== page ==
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Is Booze Giving Your Workout a Hangover?

Okay, so we know that drinking may have a positive effect on longevity. But how is it impacting your workout and your results? Spoiler alert: It’s mostly not good.

First things first, alcohol is packed with useless calories. Alcohol contains a sobering 7 calories per gram – compared to 4 calories per gram with protein and carbs, and 9 calories per gram with fat. But the problem isn’t just with the calories. A study in The American Journal of Clinical Nutrition found that less than 5% of alcohol calories are stored as fat. But the same researchers also discovered that for several hours during and after drinking, “whole-body lipid oxidation” (i.e., your body’s ability to burn fat) was reduced by 73%. That’s where the beer/alcohol gut comes from.

In addition to oxidation, alcohol can negatively affect protein synthesis, ATP output, testosterone and quality of sleep. All of these things can be moderate obstacles in your quest to realize your fitness goal. Frequent drinking can be like taking two steps forward and then one step back.

Many people enjoy the liberation caused by drinking. Indeed, it diminishes control and contributes to loss of judgment. But that same loss of judgment often finds its way into food choices. Research shows that drinking while eating causes people to consume more food calories than when they’re not drinking. According to one study:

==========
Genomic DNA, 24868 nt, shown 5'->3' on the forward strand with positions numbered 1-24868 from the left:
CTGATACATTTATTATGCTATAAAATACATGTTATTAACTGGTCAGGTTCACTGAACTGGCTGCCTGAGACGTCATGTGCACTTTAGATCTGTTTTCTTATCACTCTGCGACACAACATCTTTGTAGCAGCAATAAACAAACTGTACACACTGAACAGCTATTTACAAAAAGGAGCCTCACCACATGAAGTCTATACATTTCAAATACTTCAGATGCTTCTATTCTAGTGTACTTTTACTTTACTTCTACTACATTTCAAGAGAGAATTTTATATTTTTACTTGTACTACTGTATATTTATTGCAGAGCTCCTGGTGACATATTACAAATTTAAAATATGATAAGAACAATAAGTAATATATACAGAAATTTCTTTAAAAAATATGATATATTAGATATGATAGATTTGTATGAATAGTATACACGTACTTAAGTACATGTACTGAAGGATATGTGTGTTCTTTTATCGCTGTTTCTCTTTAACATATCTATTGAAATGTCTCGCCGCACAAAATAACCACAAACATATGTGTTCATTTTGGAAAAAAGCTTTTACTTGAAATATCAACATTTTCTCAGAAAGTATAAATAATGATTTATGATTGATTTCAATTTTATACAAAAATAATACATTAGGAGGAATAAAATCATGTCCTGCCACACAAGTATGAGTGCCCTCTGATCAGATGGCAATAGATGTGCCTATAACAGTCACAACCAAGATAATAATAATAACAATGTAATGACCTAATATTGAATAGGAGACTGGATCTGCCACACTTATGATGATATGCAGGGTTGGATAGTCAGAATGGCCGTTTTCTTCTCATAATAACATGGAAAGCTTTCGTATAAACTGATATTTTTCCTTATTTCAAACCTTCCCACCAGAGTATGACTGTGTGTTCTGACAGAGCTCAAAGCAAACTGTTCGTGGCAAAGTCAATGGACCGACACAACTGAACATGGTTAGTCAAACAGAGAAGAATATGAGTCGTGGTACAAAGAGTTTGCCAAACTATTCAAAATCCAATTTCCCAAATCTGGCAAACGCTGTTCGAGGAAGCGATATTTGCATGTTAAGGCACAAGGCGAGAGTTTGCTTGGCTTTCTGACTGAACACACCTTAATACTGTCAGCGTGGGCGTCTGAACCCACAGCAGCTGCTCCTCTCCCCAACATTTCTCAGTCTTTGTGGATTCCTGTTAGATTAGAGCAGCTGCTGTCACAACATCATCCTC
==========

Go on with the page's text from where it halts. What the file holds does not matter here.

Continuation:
When a group of men were given a meal and allowed to eat as much as they wanted, they ate more when the meal was served with beer or wine rather than a soft drink.

But it’s not all bad news. Certain grapes used in red wine production are rich in antioxidants. And some research suggests that healthy, active people who drink moderately are 30% less likely to develop heart disease than nondrinkers. There is also research to suggest that drinking moderately can lower blood pressure and lower the risk of cognitive decline in the elderly.

The bottom line: If you do drink, do it occasionally (i.e., not every night) and moderately (i.e., not until you pass out with your face on the toilet) to minimize the negative effects and maximize the positive ones.

Are the health impacts of heavy or abusive alcohol consumption enough to keep your binge drinking to a minimum? Let us know in the comments below!